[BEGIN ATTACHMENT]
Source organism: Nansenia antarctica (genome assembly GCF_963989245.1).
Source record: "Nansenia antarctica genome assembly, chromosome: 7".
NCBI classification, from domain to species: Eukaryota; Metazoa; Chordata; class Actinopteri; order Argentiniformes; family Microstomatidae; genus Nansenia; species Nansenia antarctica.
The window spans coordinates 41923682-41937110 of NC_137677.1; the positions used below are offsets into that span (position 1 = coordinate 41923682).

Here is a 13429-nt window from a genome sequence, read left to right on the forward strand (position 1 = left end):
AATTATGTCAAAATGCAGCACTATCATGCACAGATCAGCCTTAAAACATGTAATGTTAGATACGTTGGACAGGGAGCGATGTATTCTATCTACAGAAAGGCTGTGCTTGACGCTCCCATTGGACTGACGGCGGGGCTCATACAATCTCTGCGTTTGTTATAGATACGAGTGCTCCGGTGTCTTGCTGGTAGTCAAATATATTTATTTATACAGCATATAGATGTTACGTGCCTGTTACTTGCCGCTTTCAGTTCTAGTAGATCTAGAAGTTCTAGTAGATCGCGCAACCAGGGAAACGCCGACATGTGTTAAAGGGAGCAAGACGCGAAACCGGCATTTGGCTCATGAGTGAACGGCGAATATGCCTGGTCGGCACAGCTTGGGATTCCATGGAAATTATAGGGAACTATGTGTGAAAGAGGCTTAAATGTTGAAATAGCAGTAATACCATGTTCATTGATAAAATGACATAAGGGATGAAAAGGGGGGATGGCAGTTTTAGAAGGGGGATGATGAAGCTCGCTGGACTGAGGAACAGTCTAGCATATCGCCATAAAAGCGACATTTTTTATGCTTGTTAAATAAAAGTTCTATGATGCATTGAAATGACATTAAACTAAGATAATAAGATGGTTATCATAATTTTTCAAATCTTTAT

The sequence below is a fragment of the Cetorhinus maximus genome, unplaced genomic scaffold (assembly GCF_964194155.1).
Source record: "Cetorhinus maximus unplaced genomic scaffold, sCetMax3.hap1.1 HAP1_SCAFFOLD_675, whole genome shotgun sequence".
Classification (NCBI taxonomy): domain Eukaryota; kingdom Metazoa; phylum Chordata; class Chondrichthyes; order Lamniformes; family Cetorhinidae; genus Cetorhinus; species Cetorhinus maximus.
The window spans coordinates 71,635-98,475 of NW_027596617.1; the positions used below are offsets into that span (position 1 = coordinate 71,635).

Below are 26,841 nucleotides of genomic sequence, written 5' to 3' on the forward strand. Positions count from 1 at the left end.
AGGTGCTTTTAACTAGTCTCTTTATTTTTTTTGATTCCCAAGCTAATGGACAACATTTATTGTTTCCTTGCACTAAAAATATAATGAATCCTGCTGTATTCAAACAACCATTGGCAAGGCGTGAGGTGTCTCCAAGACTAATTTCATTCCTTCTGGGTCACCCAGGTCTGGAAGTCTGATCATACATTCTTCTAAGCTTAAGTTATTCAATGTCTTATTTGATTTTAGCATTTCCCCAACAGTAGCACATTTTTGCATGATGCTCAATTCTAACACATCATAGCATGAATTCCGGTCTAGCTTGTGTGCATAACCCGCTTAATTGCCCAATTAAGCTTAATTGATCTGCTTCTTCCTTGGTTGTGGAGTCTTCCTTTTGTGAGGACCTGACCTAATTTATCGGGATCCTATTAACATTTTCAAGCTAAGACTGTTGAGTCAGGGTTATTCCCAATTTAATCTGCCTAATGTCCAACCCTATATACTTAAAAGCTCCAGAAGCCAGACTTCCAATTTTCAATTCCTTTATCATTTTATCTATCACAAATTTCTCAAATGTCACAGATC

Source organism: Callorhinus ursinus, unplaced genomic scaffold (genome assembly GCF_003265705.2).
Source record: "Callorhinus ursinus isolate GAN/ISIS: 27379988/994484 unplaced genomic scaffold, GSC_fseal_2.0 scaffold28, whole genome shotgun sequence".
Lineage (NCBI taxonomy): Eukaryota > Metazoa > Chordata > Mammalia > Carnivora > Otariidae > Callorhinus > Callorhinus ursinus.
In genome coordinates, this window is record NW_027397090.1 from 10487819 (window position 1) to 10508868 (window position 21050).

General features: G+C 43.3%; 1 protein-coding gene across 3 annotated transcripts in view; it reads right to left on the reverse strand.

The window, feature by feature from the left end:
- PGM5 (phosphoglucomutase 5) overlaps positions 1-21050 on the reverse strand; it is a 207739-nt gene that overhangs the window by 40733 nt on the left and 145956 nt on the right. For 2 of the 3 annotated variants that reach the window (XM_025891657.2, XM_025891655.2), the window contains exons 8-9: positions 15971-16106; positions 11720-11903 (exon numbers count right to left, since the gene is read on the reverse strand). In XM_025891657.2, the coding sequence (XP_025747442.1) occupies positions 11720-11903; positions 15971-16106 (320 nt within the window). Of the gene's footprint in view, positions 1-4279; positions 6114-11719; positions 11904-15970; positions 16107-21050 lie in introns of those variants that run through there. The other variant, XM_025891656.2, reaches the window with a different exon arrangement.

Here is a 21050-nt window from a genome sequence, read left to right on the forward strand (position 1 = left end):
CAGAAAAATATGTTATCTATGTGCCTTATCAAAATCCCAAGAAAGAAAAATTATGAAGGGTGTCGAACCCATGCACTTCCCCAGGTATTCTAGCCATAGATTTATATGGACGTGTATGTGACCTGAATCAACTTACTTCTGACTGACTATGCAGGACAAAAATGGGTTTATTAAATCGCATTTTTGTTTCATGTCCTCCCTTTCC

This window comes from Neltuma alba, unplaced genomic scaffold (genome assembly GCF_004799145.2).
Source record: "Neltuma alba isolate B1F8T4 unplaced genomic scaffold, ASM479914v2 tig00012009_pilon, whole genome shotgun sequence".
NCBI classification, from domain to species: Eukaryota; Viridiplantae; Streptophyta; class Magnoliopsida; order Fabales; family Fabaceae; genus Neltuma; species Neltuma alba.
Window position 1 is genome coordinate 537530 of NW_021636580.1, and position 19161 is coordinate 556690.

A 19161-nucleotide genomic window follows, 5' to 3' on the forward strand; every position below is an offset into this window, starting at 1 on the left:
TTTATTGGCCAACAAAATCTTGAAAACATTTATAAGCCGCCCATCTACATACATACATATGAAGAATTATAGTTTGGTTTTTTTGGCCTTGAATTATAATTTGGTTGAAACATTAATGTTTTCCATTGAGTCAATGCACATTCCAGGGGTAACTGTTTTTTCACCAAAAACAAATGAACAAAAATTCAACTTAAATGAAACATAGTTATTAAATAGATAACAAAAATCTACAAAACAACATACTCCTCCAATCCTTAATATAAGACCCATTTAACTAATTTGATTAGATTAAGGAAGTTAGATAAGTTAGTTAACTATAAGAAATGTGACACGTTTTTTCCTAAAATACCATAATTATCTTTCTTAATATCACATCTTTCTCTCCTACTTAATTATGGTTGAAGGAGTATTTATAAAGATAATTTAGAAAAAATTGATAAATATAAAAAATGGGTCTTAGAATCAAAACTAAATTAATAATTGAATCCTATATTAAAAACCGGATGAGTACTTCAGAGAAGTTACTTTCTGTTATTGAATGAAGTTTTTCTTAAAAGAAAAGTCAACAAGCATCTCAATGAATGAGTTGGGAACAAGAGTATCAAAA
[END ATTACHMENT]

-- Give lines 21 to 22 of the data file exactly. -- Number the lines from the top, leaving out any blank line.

CAGAAAAATATGTTATCTATGTGCCTTATCAAAATCCCAAGAAAGAAAAATTATGAAGGGTGTCGAACCCATGCACTTCCCCAGGTATTCTAGCCATAGATTTATATGGACGTGTATGTGACCTGAATCAACTTACTTCTGACTGACTATGCAGGACAAAAATGGGTTTATTAAATCGCATTTTTGTTTCATGTCCTCCCTTTCC

This window comes from Neltuma alba, unplaced genomic scaffold (genome assembly GCF_004799145.2).